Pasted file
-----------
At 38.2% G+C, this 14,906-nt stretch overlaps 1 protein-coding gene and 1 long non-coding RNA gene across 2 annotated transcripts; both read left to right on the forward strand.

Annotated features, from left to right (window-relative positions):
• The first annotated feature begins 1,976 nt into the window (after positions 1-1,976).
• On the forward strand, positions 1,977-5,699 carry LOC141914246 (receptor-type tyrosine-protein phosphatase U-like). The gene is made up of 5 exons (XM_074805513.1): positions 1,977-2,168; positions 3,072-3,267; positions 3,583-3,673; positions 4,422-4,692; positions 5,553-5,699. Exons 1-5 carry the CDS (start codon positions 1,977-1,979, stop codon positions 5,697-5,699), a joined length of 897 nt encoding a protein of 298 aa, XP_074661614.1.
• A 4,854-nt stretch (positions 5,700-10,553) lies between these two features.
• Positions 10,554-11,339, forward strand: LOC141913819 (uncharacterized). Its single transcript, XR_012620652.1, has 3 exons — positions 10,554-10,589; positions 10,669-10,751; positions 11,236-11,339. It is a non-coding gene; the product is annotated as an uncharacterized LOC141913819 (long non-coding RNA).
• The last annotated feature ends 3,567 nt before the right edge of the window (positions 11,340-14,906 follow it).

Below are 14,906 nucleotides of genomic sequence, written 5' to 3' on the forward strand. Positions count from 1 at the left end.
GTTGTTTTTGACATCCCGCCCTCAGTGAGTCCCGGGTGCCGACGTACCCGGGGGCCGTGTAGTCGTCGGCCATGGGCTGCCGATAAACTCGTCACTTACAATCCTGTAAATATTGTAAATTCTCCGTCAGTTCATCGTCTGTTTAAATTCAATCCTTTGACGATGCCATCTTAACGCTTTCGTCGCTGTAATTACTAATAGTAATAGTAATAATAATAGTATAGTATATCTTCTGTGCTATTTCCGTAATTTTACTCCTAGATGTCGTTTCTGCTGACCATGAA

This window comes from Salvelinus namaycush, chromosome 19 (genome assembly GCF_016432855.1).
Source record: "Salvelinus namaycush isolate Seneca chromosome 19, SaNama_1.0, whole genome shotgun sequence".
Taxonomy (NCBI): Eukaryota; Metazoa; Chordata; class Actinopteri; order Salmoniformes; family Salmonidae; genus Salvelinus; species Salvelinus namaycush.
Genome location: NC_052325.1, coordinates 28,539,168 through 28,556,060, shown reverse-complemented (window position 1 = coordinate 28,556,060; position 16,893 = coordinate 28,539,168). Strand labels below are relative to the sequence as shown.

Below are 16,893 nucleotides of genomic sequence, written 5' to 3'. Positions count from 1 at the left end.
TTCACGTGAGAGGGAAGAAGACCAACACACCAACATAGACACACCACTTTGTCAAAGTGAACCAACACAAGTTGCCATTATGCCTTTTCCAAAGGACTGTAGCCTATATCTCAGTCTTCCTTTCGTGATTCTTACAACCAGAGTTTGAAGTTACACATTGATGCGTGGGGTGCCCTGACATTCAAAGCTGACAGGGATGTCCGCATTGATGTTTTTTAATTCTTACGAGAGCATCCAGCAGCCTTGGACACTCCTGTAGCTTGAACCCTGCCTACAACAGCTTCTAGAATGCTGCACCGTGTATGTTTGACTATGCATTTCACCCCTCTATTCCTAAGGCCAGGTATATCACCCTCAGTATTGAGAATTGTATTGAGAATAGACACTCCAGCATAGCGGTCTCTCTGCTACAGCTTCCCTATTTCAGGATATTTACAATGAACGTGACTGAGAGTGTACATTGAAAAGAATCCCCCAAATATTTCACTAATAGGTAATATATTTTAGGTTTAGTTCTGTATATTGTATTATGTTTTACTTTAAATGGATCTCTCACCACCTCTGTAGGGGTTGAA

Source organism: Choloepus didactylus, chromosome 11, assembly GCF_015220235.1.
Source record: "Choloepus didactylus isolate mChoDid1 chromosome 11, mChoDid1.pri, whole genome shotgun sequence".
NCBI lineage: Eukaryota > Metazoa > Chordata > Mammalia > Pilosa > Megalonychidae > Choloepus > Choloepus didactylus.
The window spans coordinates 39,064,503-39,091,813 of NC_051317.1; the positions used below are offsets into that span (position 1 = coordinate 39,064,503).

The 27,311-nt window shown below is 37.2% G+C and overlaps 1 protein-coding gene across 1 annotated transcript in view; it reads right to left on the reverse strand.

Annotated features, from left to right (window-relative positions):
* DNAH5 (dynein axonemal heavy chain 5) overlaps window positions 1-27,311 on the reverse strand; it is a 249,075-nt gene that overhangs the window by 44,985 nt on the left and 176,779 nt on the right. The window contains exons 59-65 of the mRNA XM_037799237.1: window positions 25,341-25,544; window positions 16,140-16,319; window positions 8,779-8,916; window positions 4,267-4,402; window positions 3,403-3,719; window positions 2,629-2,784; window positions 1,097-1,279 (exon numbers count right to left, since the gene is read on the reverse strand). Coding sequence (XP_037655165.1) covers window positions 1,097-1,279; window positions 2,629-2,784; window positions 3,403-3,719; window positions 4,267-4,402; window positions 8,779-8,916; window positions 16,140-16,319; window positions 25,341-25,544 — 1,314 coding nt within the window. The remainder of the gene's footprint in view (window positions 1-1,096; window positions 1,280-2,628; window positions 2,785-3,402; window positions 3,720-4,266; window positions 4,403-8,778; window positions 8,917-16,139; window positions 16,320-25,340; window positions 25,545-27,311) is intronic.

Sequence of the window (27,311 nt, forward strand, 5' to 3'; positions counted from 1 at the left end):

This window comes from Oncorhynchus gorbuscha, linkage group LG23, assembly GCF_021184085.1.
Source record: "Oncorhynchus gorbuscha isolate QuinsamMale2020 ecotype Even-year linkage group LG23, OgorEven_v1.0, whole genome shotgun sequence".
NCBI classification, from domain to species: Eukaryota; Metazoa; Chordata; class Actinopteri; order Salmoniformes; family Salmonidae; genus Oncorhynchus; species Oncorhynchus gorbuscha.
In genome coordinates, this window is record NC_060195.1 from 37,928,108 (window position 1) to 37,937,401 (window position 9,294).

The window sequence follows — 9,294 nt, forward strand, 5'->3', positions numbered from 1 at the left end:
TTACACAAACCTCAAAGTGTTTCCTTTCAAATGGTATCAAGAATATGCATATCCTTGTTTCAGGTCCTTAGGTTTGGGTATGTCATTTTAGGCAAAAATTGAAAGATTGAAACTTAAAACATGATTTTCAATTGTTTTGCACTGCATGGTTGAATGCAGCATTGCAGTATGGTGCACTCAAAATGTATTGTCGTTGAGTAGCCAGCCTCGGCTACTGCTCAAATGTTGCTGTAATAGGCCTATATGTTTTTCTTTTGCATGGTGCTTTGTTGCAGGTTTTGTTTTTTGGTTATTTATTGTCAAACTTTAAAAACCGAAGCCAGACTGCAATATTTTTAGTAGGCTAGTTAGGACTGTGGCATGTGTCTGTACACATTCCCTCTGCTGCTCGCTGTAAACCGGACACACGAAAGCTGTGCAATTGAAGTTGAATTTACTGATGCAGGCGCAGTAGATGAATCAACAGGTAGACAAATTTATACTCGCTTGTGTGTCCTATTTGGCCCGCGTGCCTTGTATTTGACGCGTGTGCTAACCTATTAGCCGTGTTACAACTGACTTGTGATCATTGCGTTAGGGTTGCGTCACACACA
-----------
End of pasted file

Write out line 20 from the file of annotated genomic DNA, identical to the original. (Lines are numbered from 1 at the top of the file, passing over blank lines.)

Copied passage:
The 27,311-nt window shown below is 37.2% G+C and overlaps 1 protein-coding gene across 1 annotated transcript in view; it reads right to left on the reverse strand.